Dustin Johnson vowed to continue with his aggressive game-plan as he takes a commanding four-shot lead into the final round of the Masters.
Johnson insisted he was comfortable with his position despite being unable to convert four previous 54-hole leads in majors into victories, comparing his current form to his imperious performances early in 2017.
He arrived at Augusta National as the clear world No 1 on the back of three successive victories, only to be denied the chance to compete for the Green Jacket when he injured his back in an unfortunate fall down a staircase at his rented home on the eve of the first round.
But he is high on confidence as he looks to atone for that misfortune, and his optimism was justified following a high-quality seven-under 65 on day three which separated him from the chasing pack and matched the 54-hole scoring record of 16-under par.
“I would say the game is in really good form right now,” said the world No 1, with more than a hint of understatement. “You know, it’s very similar to what it was back in 2017. It’s just very consistent.
“I feel like I’ve got a lot of control with what I’m doing, controlling my distance well with my flight and my shape. I’m very comfortable standing over the golf ball right now, and obviously that’s a really good feeling.
“With the conditions being soft, you can be really aggressive no matter what club you have in your hand, as long as you feel comfortable with how far you’re going to fly it. I feel like the golf course is in really good condition with all the rain, and it’s just so soft so you’ve got to be aggressive and you’ve got to attack the flags.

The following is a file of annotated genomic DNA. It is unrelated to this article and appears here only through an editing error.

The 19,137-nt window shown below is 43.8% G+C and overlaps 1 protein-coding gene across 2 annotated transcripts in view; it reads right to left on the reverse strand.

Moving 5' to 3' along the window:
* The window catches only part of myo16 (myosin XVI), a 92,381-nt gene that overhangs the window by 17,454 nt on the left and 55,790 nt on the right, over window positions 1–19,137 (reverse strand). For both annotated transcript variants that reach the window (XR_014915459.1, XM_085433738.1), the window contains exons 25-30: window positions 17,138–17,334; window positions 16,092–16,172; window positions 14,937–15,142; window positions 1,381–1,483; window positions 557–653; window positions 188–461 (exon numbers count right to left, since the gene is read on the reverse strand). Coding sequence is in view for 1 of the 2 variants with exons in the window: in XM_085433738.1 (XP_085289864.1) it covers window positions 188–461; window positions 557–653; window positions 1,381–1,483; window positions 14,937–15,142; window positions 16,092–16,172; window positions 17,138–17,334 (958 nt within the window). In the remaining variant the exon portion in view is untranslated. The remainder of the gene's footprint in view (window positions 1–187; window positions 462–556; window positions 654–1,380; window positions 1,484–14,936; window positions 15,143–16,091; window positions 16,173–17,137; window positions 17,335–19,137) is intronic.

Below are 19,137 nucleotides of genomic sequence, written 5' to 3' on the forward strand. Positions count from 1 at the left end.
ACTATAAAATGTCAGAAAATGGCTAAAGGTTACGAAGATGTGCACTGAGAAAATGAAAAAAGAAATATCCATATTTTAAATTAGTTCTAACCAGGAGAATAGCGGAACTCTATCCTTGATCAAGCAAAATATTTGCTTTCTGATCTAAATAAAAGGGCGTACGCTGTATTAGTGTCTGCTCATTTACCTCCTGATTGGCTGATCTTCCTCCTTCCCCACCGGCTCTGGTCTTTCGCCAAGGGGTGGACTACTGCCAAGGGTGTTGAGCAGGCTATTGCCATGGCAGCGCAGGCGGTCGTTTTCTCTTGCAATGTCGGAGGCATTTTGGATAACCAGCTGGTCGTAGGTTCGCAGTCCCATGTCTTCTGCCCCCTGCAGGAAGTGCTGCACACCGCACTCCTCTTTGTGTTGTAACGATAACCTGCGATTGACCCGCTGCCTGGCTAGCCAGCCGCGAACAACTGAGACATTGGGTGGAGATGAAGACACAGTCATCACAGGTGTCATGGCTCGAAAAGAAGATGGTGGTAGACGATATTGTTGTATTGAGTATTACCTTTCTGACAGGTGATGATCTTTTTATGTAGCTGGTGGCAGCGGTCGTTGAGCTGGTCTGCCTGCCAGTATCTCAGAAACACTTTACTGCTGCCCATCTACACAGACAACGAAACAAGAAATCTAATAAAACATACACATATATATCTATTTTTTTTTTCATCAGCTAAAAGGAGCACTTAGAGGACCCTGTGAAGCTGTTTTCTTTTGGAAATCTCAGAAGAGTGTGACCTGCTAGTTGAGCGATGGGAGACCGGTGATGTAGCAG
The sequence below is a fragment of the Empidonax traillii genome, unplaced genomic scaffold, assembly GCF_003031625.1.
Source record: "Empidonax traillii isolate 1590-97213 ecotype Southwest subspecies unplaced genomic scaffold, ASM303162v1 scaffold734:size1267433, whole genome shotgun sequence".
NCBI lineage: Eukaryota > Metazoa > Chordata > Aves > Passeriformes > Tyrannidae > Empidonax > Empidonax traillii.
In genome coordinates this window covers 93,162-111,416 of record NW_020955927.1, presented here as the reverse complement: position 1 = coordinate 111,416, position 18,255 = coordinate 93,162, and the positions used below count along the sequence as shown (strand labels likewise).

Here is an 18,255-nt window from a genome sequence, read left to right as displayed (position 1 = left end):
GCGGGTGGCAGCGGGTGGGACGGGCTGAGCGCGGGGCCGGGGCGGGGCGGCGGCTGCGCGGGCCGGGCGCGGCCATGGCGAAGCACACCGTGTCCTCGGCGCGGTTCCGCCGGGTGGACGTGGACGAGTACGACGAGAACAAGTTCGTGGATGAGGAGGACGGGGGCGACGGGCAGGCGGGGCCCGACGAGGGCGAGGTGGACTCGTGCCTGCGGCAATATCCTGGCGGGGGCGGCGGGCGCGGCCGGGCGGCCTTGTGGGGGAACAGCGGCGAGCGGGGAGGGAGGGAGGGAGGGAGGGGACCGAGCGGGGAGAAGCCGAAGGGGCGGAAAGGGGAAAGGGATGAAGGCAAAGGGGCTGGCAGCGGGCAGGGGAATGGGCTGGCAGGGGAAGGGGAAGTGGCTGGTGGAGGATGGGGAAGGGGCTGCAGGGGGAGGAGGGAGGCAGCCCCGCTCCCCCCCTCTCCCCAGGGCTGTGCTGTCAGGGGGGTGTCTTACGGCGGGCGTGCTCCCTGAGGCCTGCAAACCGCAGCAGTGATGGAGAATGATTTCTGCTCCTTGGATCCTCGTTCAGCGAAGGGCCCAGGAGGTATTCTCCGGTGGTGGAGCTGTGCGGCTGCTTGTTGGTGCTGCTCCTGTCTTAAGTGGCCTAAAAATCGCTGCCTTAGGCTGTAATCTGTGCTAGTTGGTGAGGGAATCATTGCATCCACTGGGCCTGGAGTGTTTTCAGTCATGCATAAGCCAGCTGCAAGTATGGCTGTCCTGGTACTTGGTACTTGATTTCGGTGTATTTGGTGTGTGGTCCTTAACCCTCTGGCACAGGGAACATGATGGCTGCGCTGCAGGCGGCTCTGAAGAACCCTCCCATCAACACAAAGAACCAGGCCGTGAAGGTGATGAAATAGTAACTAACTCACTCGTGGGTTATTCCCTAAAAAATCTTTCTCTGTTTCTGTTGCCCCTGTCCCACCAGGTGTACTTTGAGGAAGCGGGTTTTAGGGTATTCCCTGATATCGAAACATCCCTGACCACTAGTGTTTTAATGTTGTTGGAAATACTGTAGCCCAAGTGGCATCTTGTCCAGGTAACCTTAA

“Going into tomorrow, I think I’ve got a good game-plan and I’m not going to change it. I’m going to have to go out and play well. There’s a lot of really good players right around me, so as we all know here, if you get it going, you can shoot some low scores.”
Johnson has endured more than his fair share of final-round disappointments in majors when either leading outright (twice) or tied for the lead (twice) after the third round, most notably at the US Open 10 years ago when he led by three before he triple-bogeyed the second, doubled the third and dropped another at four, setting the tone for a closing 82.
More recently, he was unable to hang onto a one-shot lead at the PGA Championship in August and finished two behind Collin Morikawa, but the 36-year-old insisted that Sunday would be a “good day”.
“If I can play like I did today, I think it will break that streak,” said Johnson, who made a spectacular start to his third round with a towering five-iron to tap-in range for eagle at the second, backing that up with a birdie at the third and a 30-foot putt for another at the fourth before cruising to the turn in 31.
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“But it’s just 18 holes of golf. I need to go out and play solid. I feel like I’m swinging really well. If I can just continue to give myself a lot of looks at birdie, I think I’ll have a good day.
“I’m very comfortable with having the lead going into Sunday. I’ve been in this situation a lot of times. I’m looking forward to the challenge.”
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